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Hmm. What's it called when you have for-profit corporations deciding who lives and who dies?

The US of A. Another problem socialized medicine could address.

In Libertarian principles, people have disability insurance, not government sanctioned compensation.

And of course since insurance companies are so compassionate everyone will get that insurance.

I had my heart attack two weeks before I was eligible for disability insurance. Think they cared?

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Fuck decency. I want my free health care.

 

Well I know it’s not free. The rich will pay for it. But there’s more of us poor people than rich people. And we’ll just vote their money to us.

 

I see it differently. As far as I am concerned the ‘redistribution of wealth’ everyone is so concerned about was not done at tax time, but on payday. The super-wealthy in this country have used their wealth to manipulate the economy into paying them far more than their worth. Taxing them heavily still leaves them far wealthier than most and gives back to the community what was rightfully earned by them in the first place.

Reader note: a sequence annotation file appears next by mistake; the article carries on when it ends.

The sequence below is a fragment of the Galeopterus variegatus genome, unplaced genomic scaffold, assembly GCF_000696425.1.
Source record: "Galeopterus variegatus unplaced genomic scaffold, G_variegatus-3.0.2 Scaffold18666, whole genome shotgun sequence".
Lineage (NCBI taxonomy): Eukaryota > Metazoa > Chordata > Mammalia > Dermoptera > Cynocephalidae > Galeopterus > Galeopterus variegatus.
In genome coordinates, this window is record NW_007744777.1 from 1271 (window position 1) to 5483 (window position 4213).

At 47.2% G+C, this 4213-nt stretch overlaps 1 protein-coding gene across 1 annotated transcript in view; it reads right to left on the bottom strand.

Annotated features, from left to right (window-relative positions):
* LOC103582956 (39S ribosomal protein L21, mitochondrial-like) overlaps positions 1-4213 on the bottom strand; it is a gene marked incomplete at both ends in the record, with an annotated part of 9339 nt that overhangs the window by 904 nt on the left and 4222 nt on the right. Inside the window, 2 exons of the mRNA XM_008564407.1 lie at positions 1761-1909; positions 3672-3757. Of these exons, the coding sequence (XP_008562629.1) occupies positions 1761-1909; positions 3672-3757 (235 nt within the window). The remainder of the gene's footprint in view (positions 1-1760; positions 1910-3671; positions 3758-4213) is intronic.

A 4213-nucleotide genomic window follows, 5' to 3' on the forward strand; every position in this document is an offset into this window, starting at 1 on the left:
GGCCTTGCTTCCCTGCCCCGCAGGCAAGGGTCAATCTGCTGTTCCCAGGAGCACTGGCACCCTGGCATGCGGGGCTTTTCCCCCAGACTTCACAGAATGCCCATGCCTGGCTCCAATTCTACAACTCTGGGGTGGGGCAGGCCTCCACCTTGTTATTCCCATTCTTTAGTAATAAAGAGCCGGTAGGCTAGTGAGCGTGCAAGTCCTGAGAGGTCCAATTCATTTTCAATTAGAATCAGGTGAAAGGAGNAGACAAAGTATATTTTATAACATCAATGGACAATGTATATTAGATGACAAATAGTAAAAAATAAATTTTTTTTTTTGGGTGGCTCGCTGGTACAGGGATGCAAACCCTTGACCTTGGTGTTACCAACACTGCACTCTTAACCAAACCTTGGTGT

Yes, comrade! Spoken like a fellow Marxist.

 

I think the problem is that redistribution through taxation only shifts power from the wealthy to the government. We simply switch masters.

 

 

I think that's a good observation. But wouldn't a Socialist then counter that at least the government is SOMEWHAT accountable (seeings how they can be voted out)... whereas billionaires (who must work HUNDREDS OF THOUSANDS of times as hard as you if you really believe that they've earned their fortune) are not?

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Hmm. What's it called when you have for-profit corporations deciding who lives and who dies?